In this case, the "truthful testimony" provision itself was admitted into evidence before Ulloa had cross-examined Cabrera regarding the terms of the agreement. See id. (while admission of "truthful testimony" provision in plea agreement in rebuttal to an attack on credibility is proper, this does not necessarily legitimize admission of such provision before issue of credibility is raised). However, immediately after the agreement was introduced into evidence, Cabrera was subjected to extensive cross-examination regarding the agreement and his motives for testifying. Moreover, the provision was relevant to the issue of Cabrera's potential bias. See Dadanian, 818 F.2d at 1445 (under plain error standard of review, admission of "truthful testimony" provision of cooperation agreement was proper where agreement was relevant to material facts at issue and party to agreement was subject to cross-examination as to his motives). In addition, the district court instructed the jury that it should consider Cabrera's testimony with greater caution than that of an ordinary witness.

Therefore, because this instance of alleged prosecutorial vouching "more probably than not" did not affect the verdict, see Rohrer, 708 F.2d at 432 (quoting Fed. R. Crim. P. 52(a)), the error, if any, was harmless. See Shaw, 829 F.2d at 718 (prosecutor's vouching was harmless error partly because witness' credibility was subsequently challenged on cross-examination and district court gave cautionary instruction).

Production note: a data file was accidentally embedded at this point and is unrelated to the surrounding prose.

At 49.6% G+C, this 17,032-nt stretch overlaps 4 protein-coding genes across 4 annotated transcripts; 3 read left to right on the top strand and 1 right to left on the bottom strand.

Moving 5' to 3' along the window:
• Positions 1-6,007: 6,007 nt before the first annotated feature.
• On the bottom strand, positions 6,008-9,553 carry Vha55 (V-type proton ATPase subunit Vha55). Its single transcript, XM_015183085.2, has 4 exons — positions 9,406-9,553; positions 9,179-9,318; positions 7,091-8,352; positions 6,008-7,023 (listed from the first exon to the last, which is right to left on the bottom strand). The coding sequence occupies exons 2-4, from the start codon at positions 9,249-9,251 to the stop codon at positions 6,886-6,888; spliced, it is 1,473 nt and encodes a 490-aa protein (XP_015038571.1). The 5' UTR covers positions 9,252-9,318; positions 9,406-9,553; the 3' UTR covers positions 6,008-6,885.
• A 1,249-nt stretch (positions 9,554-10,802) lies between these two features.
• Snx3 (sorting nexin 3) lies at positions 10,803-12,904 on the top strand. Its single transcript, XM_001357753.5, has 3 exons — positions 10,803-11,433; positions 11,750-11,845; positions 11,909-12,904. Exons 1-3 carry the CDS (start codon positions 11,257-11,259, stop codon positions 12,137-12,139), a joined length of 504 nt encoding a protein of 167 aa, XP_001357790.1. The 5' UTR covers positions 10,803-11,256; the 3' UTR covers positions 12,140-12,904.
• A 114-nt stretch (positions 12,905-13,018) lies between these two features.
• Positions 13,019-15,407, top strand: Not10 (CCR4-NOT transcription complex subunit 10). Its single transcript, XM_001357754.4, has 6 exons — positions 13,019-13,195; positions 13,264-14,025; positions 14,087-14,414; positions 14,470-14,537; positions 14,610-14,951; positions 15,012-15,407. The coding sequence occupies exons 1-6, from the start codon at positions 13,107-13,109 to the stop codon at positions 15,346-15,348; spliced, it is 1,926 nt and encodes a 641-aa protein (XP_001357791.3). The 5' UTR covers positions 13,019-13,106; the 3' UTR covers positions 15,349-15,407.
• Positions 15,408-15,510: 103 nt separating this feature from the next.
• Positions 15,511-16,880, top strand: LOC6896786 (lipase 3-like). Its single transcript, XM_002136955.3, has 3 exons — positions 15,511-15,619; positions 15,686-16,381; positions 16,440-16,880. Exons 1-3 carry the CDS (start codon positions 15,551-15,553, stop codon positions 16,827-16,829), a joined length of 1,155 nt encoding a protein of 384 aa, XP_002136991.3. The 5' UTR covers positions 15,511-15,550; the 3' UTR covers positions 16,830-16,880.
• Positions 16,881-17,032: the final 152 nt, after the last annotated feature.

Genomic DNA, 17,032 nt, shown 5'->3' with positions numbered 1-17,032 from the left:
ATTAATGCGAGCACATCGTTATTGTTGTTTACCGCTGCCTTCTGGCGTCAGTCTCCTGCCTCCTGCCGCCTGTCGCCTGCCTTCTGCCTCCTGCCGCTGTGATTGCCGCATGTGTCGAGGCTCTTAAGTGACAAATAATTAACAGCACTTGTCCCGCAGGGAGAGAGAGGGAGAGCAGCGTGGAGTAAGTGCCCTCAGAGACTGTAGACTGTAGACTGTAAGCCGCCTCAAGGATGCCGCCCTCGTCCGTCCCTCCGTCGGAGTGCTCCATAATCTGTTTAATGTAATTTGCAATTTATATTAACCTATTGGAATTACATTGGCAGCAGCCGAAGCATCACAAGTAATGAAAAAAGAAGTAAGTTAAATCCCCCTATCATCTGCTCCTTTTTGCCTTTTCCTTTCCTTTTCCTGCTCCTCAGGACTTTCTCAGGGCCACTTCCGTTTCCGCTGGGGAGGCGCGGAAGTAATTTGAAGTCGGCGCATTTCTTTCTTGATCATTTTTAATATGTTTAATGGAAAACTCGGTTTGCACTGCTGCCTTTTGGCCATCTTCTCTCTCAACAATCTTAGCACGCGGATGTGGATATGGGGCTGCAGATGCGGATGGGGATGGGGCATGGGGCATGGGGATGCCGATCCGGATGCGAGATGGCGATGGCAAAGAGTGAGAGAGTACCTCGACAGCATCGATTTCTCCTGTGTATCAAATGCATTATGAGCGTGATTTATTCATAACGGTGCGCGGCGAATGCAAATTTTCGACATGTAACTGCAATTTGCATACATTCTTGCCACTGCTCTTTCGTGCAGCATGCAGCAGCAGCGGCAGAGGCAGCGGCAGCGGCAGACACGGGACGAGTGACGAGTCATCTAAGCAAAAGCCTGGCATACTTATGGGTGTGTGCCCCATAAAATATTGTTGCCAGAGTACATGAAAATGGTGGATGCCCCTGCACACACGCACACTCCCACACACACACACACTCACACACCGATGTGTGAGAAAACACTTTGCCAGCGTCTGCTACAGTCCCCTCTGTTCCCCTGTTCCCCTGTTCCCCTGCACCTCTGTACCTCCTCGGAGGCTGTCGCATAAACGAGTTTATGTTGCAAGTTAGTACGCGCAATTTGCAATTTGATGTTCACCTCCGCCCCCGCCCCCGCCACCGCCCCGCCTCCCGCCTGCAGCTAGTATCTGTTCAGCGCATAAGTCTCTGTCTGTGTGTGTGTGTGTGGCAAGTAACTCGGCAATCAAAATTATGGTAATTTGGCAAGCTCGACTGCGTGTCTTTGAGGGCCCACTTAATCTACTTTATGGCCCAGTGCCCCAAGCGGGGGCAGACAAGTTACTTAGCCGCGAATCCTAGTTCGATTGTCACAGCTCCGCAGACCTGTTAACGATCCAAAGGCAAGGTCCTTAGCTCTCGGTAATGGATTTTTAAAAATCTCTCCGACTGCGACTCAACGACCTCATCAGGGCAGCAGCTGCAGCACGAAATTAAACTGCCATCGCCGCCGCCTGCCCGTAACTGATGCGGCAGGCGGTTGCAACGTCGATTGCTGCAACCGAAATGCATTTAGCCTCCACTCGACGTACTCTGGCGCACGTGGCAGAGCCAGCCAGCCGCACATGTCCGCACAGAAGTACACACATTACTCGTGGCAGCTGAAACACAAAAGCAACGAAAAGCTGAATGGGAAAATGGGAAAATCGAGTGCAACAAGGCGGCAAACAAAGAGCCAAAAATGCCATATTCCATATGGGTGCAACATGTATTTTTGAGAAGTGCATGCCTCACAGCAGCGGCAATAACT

The prosecutor also asked Cabrera on direct examination whether he was required under the plea agreement to "tell the truth" and "to testify honestly against Anthony Ulloa." See Shaw, 829 F.2d at 717 (prosecutor's reference to truthful testimony provision of plea agreement in opening statement was improper vouching). But see Dadanian, 818 F.2d at 1445 (under plain error standard of review, admission of testimony regarding "truthful testimony" portion of cooperation agreement was proper where agreement was relevant to material facts at issue and party to agreement was subject to cross-examination as to his motives). The prosecutor asked the question before Ulloa had an opportunity to try to impeach Cabrera on cross-examination. The prosecutor thus ran the risk that the premature questioning would be interpreted as an attempt to establish truthfulness and suggest verifiability. See Shaw, 829 F.2d at 714.